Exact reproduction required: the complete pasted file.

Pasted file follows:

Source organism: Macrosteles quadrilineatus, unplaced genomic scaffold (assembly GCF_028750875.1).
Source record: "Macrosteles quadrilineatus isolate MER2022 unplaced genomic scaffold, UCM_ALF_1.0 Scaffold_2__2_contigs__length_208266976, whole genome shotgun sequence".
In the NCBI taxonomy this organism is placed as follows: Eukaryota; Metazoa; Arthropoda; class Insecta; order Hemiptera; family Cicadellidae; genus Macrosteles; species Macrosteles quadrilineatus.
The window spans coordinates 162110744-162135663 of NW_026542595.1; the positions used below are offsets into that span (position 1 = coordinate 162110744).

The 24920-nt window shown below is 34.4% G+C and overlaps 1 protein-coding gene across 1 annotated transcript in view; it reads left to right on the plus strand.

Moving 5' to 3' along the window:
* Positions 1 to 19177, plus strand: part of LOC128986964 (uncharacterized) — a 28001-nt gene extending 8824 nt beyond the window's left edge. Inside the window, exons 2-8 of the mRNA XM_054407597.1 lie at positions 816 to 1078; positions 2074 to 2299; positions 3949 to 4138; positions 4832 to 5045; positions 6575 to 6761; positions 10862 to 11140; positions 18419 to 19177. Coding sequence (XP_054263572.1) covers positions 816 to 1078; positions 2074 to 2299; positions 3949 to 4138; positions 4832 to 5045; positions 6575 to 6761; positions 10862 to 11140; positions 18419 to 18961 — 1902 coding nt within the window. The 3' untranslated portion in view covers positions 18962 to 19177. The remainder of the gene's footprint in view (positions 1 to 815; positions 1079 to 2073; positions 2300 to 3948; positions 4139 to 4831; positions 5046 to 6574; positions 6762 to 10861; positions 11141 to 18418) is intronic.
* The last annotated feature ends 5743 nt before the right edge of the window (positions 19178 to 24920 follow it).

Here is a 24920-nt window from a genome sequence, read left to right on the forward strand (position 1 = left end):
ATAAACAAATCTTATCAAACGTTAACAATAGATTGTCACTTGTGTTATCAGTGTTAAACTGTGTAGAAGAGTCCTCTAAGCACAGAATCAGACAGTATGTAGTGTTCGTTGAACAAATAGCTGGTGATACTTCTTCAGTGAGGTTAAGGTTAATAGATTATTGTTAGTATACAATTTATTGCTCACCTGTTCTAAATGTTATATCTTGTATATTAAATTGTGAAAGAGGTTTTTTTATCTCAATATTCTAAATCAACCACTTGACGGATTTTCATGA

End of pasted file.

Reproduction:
Source organism: Macrosteles quadrilineatus, unplaced genomic scaffold (assembly GCF_028750875.1).
Source record: "Macrosteles quadrilineatus isolate MER2022 unplaced genomic scaffold, UCM_ALF_1.0 Scaffold_2__2_contigs__length_208266976, whole genome shotgun sequence".
In the NCBI taxonomy this organism is placed as follows: Eukaryota; Metazoa; Arthropoda; class Insecta; order Hemiptera; family Cicadellidae; genus Macrosteles; species Macrosteles quadrilineatus.
The window spans coordinates 162110744-162135663 of NW_026542595.1; the positions used below are offsets into that span (position 1 = coordinate 162110744).

The 24920-nt window shown below is 34.4% G+C and overlaps 1 protein-coding gene across 1 annotated transcript in view; it reads left to right on the plus strand.

Moving 5' to 3' along the window:
* Positions 1 to 19177, plus strand: part of LOC128986964 (uncharacterized) — a 28001-nt gene extending 8824 nt beyond the window's left edge. Inside the window, exons 2-8 of the mRNA XM_054407597.1 lie at positions 816 to 1078; positions 2074 to 2299; positions 3949 to 4138; positions 4832 to 5045; positions 6575 to 6761; positions 10862 to 11140; positions 18419 to 19177. Coding sequence (XP_054263572.1) covers positions 816 to 1078; positions 2074 to 2299; positions 3949 to 4138; positions 4832 to 5045; positions 6575 to 6761; positions 10862 to 11140; positions 18419 to 18961 — 1902 coding nt within the window. The 3' untranslated portion in view covers positions 18962 to 19177. The remainder of the gene's footprint in view (positions 1 to 815; positions 1079 to 2073; positions 2300 to 3948; positions 4139 to 4831; positions 5046 to 6574; positions 6762 to 10861; positions 11141 to 18418) is intronic.
* The last annotated feature ends 5743 nt before the right edge of the window (positions 19178 to 24920 follow it).

Here is a 24920-nt window from a genome sequence, read left to right on the forward strand (position 1 = left end):
ATAAACAAATCTTATCAAACGTTAACAATAGATTGTCACTTGTGTTATCAGTGTTAAACTGTGTAGAAGAGTCCTCTAAGCACAGAATCAGACAGTATGTAGTGTTCGTTGAACAAATAGCTGGTGATACTTCTTCAGTGAGGTTAAGGTTAATAGATTATTGTTAGTATACAATTTATTGCTCACCTGTTCTAAATGTTATATCTTGTATATTAAATTGTGAAAGAGGTTTTTTTATCTCAATATTCTAAATCAACCACTTGACGGATTTTCATGA